NASA announced Friday that due to risks of a misfire, its Juno Spacecraft will remain in its 53-days orbit of Jupiter for what is left of the mission, instead of shifting to a shorter orbit of 14 days, as it was previously scheduled.

This is not the first time that NASA’s Juno has troubles orbiting Jupiter. However, they decided that it was better for Juno to continue in the longer orbit to avoid complications given the fact that through that orbit, Juno is less exposed to the planet’s radiation belts. Despite the change, NASA also expressed they would do some extra work that wasn’t on schedule, such as exploring the magnetosphere of Jupiter.

An artist’s interpretation of the spacecraft Juno orbiting Jupiter. Credit:

“This is significant,” Said Scott Bolton Juno principal investigator from Southwest Research Institute in San Antonio “because radiation has been the main life-limiting factor for Juno.”

Juno will remain in the 53-days orbit

NASA decided on Friday to keep Juno spacecraft traveling on a larger orbit because of the complications that may come with a shorter orbit. The agency had scheduled a shift for Juno to a shorter, 14-days orbit. However, they decided not to make that change, because that way Juno would be more exposed to the radiation of Jupiter.

The 53-days orbit is practically elliptical, it takes Juno within 2600 miles from the atmosphere to five million miles away from it. The decision to keep Juno in it will minimize the chances of something going wrong. Juno had already run into troubles while orbiting Jupiter.

On October, NASA delayed an orbit because two helium check valves were not working as they should have. After that incident, another main engine burn occurred.

However, the spacecraft has completed two orbits ever since. The last one was completed on February 2. Scientists and engineers at the Jet Propulsion Laboratory in Pasadena, California, could not find a fix that would not risk Juno’s scientific goals.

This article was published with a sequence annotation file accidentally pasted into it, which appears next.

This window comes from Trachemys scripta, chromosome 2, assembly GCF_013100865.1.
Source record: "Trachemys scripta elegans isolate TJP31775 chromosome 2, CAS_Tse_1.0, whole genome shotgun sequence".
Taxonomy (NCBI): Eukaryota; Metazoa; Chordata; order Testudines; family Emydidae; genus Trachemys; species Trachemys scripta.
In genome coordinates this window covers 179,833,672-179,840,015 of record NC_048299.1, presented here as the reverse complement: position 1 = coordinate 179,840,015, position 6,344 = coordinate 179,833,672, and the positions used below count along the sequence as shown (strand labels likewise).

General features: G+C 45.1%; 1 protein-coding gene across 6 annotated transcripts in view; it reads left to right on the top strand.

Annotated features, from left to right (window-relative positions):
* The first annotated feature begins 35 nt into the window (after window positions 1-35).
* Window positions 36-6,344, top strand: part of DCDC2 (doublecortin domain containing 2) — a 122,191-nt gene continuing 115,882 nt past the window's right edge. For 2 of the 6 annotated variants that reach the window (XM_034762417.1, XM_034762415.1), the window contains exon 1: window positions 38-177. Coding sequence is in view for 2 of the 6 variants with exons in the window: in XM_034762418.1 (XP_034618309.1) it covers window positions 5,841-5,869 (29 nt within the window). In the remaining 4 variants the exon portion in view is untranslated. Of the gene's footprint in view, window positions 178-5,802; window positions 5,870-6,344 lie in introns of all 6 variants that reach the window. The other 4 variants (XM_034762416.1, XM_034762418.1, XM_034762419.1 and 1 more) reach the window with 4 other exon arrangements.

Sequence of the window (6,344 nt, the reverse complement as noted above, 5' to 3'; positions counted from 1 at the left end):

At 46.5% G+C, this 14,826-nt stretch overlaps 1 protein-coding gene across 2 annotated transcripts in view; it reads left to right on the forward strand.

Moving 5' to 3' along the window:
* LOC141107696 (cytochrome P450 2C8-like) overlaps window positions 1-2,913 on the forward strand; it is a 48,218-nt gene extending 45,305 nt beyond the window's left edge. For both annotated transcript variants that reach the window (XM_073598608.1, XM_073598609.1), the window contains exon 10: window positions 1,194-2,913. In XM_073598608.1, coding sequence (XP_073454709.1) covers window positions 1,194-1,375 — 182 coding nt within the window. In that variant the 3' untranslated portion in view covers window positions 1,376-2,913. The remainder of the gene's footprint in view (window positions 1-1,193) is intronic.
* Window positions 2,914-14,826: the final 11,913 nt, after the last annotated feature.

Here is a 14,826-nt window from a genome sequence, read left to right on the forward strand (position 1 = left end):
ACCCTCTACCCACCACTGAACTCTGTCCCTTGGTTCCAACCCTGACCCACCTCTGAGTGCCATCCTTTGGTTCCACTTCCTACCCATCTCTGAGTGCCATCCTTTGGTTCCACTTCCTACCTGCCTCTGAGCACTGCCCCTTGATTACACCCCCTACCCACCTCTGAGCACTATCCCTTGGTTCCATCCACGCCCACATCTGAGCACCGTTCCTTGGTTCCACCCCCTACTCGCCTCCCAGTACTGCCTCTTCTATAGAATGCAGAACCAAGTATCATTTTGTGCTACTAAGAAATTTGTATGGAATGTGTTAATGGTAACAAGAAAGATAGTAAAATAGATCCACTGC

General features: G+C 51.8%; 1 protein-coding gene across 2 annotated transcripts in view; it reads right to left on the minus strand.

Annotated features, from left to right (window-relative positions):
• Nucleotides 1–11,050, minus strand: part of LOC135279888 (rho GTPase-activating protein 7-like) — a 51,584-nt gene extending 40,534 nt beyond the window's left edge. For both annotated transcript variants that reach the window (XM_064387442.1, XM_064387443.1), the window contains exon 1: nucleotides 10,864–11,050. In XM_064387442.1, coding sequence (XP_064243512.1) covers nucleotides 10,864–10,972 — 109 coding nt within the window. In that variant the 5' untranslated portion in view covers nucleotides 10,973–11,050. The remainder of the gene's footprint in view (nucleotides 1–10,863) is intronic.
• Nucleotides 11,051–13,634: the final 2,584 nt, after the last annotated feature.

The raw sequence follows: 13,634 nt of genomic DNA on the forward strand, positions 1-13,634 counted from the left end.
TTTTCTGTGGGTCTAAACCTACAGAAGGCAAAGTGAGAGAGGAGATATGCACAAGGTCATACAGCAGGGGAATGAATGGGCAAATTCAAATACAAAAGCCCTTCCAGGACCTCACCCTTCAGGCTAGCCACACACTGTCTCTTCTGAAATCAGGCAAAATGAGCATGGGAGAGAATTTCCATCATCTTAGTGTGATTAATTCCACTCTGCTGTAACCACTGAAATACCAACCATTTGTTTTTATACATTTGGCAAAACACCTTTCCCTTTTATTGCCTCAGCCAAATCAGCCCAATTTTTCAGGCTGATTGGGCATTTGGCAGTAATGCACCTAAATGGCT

In spite of the recent decision from NASA, the agency said that they will be able to do some extra work. For instance, they will be exploring the magnetosphere of the planet.

The agency said that the current 53-day orbit should not jeopardize the scientific mission and that they actually consider the extra time Juno is taking as a “bonus”.

“The science opportunities are truly better in the longer orbit,” said Scott Bolton.

Juno is set to fly through July 2018

NASA’s Juno spacecraft arrived at Jupiter last July. The project cost about $1.1 billion. Right now, the spacecraft is scheduled to continue flying until July 2018 for 12 additional orbits around Jupiter.

However, the mission planners are considering extending the mission until 2021, or as long as they receive funding. Once it is over, Juno will be de-orbited burning up as it enters into Jupiter’s atmosphere to avoid contamination.

In the longer and current orbit, Juno will approach Jupiter almost as close as it would have in the discarded one. The spacecraft has already taken amazing photos of the planet. The next flyby for Juno will be on march 27,

Source: The Verge